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Villagers: Where Have You Been All My Life?

Villagers: Where Have You Been All My Life?

The songs themselves are by no means live recreations of the original album versions but reinterpretations of songs old and new.

Villagers: Where Have You Been All My Life?

4 / 5

Live albums generally come in two forms: a live concert album, or a live, possibly acoustic, session that pares down an artist’s sound. Both have the potential to capture the artist’s raw talents, free from post-recording studio engineering. Villagers—the moniker for Irish singer-songwriter Conor O’Brien—follows the latter approach to the live album with Where Have You Been All My Life?. Recorded over the course of one day at London’s RAK Studios, all 12 songs—handpicked from Villagers’ three LPs—were recorded in one or two takes with a four piece band for accompaniment. The songs themselves are by no means live recreations of the original album versions but reinterpretations of songs old and new. The final product is an album all its own, distilling O’Brien’s music into its purest form to date.

The slight Irishman with his even slighter parlor guitar has always had an air of gentle wisdom. But his albums are much more than a series of delicate folk ballads. For one thing, each of them has marked a stylistic shift in O’Brien’s songwriting, familiar enough to be unquestionably a Villagers album yet experimental enough to be a total surprise. Becoming a Jackal was his most straightforward troubadour folk. But {Awayland} introduced a more digital Villagers that toyed with percussion and bass lines that overwhelmed the arrangements. 2015’s Darling Arithmetic reversed all of that and offered up the most restrained version of Villagers and packed all of its punches in O’Brien’s astute lyricism. Interpreting and doing justice to these distinct sonic phases with a somewhat limited collection of instruments (drums for whatever reason are unobtrusive, verging on absent for much of Where Have You Been All My Life?), not to mention the inherent constraints of performing live, poses some challenges.

Case in point, opener “Set the Tigers Free” and “The Waves” are virtually unrecognizable. On “Set the Tigers Free,” the original peppy mix of jangly guitar and woodblock percussion are translated into much slower, melodic finger plucking and light brush patterns on a snare drum. Even O’Brien’s delivery is altered from choppy to smooth, overly emotional and harmony-laden. The intent here, however, seems to be more an effort to bring his earliest work into the context of his current sound. But “The Waves” might as well be a completely different song—and a great one, at that. What was once a blippy synthesizer intro accented by muted guitar plucking is reworked into a folk riff and accompanied by ominous atmospherics. This intro is also extended so that the five-minute original track becomes a seven-minute live performance.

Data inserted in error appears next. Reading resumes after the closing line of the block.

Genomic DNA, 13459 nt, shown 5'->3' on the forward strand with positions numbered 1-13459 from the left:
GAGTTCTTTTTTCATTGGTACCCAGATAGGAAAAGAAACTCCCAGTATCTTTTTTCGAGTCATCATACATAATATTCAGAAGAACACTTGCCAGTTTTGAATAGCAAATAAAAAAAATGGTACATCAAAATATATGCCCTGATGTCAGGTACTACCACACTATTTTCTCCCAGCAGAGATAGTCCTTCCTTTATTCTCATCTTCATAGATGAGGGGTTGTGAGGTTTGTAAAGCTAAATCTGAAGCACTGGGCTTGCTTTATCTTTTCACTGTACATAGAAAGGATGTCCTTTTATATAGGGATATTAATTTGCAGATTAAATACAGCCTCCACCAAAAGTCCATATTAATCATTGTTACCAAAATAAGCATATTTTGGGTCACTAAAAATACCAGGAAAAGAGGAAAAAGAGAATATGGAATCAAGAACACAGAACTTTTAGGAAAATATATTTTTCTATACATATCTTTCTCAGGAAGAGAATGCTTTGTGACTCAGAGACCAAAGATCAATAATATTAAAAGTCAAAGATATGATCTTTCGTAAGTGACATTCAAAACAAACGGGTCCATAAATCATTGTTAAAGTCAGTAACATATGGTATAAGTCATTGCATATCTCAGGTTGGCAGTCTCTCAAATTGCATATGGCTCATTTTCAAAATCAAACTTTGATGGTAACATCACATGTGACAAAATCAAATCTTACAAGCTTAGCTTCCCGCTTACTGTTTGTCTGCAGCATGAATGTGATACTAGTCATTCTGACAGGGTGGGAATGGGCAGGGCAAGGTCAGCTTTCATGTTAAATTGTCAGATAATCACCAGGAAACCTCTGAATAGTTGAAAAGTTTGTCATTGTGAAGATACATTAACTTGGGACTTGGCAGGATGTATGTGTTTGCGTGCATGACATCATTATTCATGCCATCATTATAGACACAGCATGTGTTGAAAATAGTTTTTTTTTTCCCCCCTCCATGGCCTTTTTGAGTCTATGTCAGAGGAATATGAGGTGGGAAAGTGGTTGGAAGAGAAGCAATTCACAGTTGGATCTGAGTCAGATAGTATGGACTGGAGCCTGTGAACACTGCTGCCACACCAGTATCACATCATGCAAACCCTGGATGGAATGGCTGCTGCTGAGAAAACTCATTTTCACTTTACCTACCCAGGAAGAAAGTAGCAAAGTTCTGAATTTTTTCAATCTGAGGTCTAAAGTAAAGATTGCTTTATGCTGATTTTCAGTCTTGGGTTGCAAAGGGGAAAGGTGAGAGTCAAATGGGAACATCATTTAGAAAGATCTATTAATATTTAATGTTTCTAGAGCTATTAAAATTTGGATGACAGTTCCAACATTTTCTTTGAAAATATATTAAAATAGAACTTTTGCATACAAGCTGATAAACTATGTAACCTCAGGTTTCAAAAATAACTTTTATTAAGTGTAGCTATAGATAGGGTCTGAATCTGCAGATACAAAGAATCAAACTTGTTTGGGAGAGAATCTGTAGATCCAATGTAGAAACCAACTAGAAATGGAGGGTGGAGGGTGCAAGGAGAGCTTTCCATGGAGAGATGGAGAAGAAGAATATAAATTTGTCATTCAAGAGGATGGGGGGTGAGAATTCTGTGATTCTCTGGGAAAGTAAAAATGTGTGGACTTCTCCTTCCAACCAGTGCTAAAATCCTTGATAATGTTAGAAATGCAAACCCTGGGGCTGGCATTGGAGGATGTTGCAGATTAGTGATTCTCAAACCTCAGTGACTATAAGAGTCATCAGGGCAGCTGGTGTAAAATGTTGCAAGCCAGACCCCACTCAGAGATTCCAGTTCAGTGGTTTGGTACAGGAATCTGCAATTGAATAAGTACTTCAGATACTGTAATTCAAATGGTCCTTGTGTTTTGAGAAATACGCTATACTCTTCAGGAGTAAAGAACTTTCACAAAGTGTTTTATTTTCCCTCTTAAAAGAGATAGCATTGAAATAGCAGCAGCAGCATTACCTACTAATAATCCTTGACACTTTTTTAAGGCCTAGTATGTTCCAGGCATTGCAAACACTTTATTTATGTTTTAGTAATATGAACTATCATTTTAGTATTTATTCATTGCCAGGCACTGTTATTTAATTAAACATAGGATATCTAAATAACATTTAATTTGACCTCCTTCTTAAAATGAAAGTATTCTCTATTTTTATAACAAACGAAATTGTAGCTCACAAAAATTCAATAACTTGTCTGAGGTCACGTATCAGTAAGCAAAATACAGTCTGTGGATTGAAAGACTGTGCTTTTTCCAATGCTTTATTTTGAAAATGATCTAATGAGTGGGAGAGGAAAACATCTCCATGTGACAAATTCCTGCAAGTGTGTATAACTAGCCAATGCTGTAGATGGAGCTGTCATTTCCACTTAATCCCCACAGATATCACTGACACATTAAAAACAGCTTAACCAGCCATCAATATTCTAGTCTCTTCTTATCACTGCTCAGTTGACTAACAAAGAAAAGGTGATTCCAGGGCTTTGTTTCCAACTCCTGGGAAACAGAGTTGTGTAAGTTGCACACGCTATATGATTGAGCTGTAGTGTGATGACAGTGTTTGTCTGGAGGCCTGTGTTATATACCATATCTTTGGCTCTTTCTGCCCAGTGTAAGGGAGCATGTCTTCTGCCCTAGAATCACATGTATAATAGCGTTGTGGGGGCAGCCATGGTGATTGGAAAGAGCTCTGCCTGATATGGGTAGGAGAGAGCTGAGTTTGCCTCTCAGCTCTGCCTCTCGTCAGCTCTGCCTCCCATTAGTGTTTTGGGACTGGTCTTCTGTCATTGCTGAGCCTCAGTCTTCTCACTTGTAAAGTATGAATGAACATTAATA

Although songs from all of Villagers’ previous albums are featured, last year’s Darling Arithmetic still dominates. The autobiographical “Courage” and “Hot Scary Summer” are included, as is “Darling Arithmetic,” “The Soul Serene,” “Everything I Am Is Yours” and “So Naive. ” While all 12 tracks seem to be interpreted through the sonic lens of Darling Arithmetic, these six tracks show signs of tweaking as well. “Hot Scary Summer” adds an atmospheric drone of light synths and is much more piano-heavy than the original version. O’Brien’s guitar doesn’t even take the forefront until the first chorus. “Everything I Am Is Yours,” honestly sounds more raw on Darling Arithmetic than here in-studio, where it takes on a rehearsed crispness. “Darling Arithmetic” and “So Naive” are closer to the album takes, with O’Brien’s sparse vocal and plucked guitar carrying the sorrowful love songs. The only noticeable changes seem to be the lack of percussion on “Darling Arithmetic” and the ingenious addition of the flugelhorn on “So Naive.”

For its unadorned sparseness and lack of additional polish, Where Have You Been All My Life? could be criticized for adhering to Darling Arithmetic‘s particular brand of ethereal, minimalist melancholy instead of returning to Villagers’ earlier enthusiasm. What truly connects these tracks is their muted nature, which in the context of Villagers’ catalog should never be confused as being emotionally stunted. Rather, O’Brien’s sonic restraint only teases out the emotional weight of his delicate lyrics. This RAK session manages to capture an inexplicable gulf of emotion, the sensation that O’Brien is performing in a vacuum where each emotional turn resonates back on itself. It’s the polar opposite of what could or should be expected from a traditional live album, but turns out to be the best showcase of O’Brien’s music.

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